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Libby prosecutors await judge's rulings

Story Highlights

• Prosecution could rest its case as early as Tuesday
• Judge to rule on newspaper articles and grand jury audiotapes
• Defense has Vice President Cheney, Bush political adviser Rove on witness list
By Paul Courson
CNN Washington Bureau
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WASHINGTON (CNN) -- Prosecutors in the criminal trial of I. Lewis "Scooter" Libby plan to rest their case as soon as Tuesday.

Nearly a dozen witnesses have taken the stand in the past two weeks. The last witness is expected to be Tim Russert, moderator of NBC's "Meet the Press."

Libby, Vice President Dick Cheney's former chief of staff, is fighting a five-count indictment including charges of perjury and obstruction of justice related to the public disclosure of a one-time operative at the CIA.

Valerie Plame's identity was made public in a column by Robert Novak on July 14, 2003. Libby told a grand jury that Russert told him the operative's name four days earlier, but a former New York Times reporter testified last week that Libby gave her Plame's name the previous month.

Libby is not accused of leaking classified information, but special counsel Patrick Fitzgerald hopes to show Libby lied under oath trying to save his job.

"You may be involved in something that is a big mess in terms of law, in terms of politics and in terms of getting yourself fired," Fitzgerald said Thursday as he tried to establish Libby's state of mind with proposed evidence that could include newspaper articles Libby had saved in his office.

Fitzgerald on Thursday asserted he has proof as to what Libby "had in mind when he made up a story that says, 'You know what? I forgot everything that ever came from the vice president. That wasn't what I passed on. I passed on what came from Mr. Russert when Mr. Russert told me that all the reporters are saying it.' "

Fitzgerald wants the jury to consider two undisclosed newspaper articles Libby had saved in his office files. Defense attorneys have objected, saying the articles contain all manner of hearsay they would not be able to challenge in court.

U.S. District Judge Reggie Walton hopes to rule on the evidence by the time the trial resumes Monday and before the defense makes its case.

Libby resigned after he was indicted by a federal grand jury in October 2005.

The story started more than three years earlier, when former Ambassador Joseph Wilson made a trip to Africa in February 2002, investigating whether Iraq, under Saddam Hussein, had tried to acquire uranium from the African country of Niger.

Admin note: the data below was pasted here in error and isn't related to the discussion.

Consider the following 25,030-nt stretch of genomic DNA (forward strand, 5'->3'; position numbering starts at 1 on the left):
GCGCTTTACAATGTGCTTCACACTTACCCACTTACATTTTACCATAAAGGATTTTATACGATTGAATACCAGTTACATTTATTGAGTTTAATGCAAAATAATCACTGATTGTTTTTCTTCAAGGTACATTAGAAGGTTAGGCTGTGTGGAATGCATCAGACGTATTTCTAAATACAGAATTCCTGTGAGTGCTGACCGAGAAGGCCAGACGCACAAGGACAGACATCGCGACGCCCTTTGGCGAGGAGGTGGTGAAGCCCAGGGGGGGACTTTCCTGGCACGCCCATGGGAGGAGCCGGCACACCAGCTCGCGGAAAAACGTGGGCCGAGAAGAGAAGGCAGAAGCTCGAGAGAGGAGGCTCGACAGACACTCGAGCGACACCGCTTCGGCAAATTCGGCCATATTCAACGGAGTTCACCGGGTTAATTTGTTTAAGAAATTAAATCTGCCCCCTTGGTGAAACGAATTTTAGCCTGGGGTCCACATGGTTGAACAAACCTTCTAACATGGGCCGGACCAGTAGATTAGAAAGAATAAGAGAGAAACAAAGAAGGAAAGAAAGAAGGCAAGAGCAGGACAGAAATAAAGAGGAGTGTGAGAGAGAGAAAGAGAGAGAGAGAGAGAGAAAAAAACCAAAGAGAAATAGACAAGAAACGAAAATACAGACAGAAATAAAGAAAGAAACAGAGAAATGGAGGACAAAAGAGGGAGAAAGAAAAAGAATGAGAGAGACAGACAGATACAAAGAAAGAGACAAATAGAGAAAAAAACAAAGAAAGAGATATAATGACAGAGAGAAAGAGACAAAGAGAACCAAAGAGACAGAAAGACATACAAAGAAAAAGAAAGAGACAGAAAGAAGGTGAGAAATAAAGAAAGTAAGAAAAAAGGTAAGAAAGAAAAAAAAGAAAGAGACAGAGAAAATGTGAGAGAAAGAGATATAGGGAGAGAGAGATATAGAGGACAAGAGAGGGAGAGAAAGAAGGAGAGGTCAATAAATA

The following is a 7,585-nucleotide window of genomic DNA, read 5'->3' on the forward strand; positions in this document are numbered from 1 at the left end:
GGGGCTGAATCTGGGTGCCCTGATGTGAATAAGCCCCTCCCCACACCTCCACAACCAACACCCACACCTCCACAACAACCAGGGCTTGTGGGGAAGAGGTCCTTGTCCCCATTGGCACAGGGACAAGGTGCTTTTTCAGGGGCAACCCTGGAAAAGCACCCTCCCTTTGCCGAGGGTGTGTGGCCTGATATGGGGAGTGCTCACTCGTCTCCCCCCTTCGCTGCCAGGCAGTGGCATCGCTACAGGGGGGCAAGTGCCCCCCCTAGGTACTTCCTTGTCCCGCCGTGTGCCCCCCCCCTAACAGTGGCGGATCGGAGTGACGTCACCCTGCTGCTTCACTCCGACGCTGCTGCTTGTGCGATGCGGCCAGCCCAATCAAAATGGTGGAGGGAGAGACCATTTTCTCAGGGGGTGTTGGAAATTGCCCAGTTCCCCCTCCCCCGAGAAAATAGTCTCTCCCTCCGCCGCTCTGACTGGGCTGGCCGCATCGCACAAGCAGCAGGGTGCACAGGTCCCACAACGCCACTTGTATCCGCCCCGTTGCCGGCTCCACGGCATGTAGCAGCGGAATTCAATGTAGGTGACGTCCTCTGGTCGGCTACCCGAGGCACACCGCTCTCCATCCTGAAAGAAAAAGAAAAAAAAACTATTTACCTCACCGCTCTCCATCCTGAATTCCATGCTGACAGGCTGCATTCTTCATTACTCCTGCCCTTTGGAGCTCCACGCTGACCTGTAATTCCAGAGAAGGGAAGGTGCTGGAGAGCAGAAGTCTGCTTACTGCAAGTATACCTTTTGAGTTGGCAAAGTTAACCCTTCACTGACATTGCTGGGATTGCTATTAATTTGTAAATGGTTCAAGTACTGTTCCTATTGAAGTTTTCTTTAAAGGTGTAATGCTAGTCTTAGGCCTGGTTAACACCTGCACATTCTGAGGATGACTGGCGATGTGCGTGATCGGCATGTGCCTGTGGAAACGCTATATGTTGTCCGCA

Wilson told the CIA he doubted there were any transactions.

Almost a year later, President Bush asserted the disputed link between Iraq and Niger in his State of the Union address. The reference was later renounced by the head of the CIA, partly because of a firestorm caused by Wilson openly questioning the claim in a column in the New York Times.

By June 2003, information began circulating more widely among reporters that Plame was Wilson's wife and worked at the CIA, and among officials that Plame had arranged for her husband's trip, according to testimony in the Libby case.

Thursday, an FBI agent took the witness stand for the prosecution to describe the first Libby interview in connection with an investigation as to how Plame's name got out.

Defense attorney William Jeffress, on cross-examination of Agent Deborah Bond, recounted her report that Libby had told her "he had been told by the vice president during a telephone call that Mrs. Wilson worked at the CIA in the Counter Proliferation Division, correct?"

Agent Bond replied, "Yes, but that he had forgotten about it."

The phone call between Libby and Cheney took place on June 12, 2003, about a month before Libby says he first learned about Wilson's wife from NBC's Russert, according to testimony and documents presented at trial.

Since the jury was seated January 23, prosecutors have called witnesses from the CIA, the White House and the press. Testimony and evidence include handwritten notes by Libby, Cheney, the vice-president's spokeswoman, his legal counsel, and two reporters with knowledge of the story.

Courtroom devices have included audiotapes of Libby's secret grand jury testimony, videotapes of White House briefings, and opportunities for the members of the jury to hand questions to the judge to ask witnesses.

Prosecutors have hours of recordings of Libby's grand jury testimony they want to introduce as evidence.

But if Walton allows the recordings to be played in the courtroom, defense attorneys hope to block their public release. Walton indicates he is inclined to agree, as he tries to avoid exposing the nonsequestered members of the jury to media coverage of LIbby's trial.

As the second week drew to a close, Walton said coverage would become all the more "sensational" if the recordings were broadcast on news and talk programs.

Walton already was thinking of putting constraints on evidence and testimony admitted after Libby lawyer Ted Wells declared his intention to call Cheney to the witness stand.

Defense attorneys also have former CIA Director George Tenet and Rove on a list of proposed witnesses.


I. Lewis "Scooter" Libby, right, is accused of lying to agents and a grand jury investigating who leaked a CIA operative's identity.

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